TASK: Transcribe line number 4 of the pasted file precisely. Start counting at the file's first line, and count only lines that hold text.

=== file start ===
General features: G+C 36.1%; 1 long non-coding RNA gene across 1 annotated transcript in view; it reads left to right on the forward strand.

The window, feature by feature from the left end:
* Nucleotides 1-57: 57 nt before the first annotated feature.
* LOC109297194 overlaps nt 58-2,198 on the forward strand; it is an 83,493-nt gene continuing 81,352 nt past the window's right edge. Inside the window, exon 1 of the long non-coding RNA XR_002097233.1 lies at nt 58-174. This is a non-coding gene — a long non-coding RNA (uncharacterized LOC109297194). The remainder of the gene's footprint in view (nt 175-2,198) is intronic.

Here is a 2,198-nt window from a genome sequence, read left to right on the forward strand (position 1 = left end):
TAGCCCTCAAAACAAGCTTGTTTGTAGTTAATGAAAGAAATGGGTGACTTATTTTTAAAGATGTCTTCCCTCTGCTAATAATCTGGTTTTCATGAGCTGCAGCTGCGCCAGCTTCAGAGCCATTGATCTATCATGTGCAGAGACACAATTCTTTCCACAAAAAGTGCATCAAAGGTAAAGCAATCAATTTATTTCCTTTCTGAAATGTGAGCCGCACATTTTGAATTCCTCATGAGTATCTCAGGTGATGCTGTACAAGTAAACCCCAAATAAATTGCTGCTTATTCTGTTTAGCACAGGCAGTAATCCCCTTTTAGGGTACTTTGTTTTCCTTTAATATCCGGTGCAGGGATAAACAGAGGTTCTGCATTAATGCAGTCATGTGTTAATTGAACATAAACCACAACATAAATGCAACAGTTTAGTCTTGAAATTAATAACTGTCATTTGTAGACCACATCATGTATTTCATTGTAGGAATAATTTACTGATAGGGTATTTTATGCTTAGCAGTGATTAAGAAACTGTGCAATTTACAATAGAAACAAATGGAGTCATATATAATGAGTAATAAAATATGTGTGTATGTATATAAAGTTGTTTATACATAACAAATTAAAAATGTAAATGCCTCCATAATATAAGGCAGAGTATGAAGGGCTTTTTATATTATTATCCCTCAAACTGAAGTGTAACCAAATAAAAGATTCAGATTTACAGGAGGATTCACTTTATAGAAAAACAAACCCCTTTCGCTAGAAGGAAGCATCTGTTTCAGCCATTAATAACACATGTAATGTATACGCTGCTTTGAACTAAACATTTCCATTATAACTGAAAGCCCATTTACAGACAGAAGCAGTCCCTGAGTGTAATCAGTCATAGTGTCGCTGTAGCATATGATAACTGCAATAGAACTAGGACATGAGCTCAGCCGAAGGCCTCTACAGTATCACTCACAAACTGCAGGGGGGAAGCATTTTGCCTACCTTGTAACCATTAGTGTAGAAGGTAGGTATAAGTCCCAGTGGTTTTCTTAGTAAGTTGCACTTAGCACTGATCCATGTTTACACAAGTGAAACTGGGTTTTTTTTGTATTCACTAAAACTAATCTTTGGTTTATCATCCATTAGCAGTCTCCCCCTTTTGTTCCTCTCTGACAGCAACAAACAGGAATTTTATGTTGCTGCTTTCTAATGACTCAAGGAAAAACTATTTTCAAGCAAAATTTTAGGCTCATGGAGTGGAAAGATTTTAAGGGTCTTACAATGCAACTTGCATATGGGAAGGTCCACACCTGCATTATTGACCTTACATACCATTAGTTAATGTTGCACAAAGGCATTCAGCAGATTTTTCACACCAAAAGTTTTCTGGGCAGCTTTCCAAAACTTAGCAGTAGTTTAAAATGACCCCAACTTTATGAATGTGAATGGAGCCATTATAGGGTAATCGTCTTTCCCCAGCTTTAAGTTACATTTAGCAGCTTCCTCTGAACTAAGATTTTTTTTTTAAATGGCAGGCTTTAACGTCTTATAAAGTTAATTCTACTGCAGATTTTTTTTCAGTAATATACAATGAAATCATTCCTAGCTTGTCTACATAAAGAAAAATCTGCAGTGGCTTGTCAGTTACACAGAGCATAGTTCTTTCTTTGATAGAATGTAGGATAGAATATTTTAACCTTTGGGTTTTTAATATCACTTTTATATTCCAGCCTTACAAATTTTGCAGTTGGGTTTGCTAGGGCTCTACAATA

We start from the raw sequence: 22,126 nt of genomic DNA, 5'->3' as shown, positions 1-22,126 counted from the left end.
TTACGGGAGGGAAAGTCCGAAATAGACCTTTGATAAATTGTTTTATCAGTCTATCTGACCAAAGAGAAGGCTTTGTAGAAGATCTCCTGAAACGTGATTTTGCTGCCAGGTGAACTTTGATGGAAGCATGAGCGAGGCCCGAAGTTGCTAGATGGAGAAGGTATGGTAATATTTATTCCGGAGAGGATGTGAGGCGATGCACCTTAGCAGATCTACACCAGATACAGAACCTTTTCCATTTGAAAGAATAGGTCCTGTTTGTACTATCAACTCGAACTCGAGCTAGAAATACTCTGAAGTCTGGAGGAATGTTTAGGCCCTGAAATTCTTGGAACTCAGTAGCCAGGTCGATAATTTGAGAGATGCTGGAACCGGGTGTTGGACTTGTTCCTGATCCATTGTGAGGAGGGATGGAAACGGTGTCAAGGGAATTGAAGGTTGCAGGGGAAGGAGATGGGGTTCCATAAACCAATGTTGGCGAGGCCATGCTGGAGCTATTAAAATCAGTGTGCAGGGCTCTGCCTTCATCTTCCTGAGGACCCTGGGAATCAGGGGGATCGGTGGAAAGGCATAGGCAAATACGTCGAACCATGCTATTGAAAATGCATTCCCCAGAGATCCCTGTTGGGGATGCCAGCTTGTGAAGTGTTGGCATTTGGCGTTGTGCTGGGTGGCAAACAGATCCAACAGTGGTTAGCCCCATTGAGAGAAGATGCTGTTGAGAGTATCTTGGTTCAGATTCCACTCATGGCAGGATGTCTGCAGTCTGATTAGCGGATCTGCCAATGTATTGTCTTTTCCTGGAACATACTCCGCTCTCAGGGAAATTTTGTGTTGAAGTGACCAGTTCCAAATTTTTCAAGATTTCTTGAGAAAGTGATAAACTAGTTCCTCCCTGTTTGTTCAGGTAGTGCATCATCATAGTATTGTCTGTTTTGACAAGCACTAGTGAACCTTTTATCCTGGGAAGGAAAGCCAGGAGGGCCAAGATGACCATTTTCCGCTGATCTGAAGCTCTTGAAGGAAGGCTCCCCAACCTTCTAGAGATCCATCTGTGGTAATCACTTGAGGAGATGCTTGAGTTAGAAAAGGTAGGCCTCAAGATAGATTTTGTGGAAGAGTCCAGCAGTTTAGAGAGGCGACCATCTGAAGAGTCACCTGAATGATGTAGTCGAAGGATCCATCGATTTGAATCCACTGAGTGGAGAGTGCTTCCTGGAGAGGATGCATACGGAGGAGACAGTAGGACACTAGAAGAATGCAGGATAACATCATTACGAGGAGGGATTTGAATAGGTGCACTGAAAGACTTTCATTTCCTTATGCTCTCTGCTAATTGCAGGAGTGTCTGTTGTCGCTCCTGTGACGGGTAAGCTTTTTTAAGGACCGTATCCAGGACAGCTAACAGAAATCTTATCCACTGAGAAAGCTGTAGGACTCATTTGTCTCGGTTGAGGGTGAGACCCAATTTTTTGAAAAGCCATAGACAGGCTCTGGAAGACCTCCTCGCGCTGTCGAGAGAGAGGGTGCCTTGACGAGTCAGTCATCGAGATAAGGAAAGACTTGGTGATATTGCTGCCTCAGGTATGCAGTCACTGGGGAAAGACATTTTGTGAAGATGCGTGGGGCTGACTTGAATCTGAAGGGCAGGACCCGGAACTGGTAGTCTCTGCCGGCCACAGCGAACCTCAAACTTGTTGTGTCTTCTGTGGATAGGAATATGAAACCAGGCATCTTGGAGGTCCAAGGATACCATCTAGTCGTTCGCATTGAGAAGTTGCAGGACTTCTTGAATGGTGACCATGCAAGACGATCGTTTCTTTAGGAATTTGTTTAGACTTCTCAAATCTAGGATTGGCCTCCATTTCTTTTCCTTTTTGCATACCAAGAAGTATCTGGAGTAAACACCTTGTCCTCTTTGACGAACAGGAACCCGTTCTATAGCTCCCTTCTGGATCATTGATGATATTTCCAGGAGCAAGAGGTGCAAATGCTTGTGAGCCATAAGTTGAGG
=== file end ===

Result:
* LOC109297194 overlaps nt 58-2,198 on the forward strand; it is an 83,493-nt gene continuing 81,352 nt past the window's right edge. Inside the window, exon 1 of the long non-coding RNA XR_002097233.1 lies at nt 58-174. This is a non-coding gene — a long non-coding RNA (uncharacterized LOC109297194). The remainder of the gene's footprint in view (nt 175-2,198) is intronic.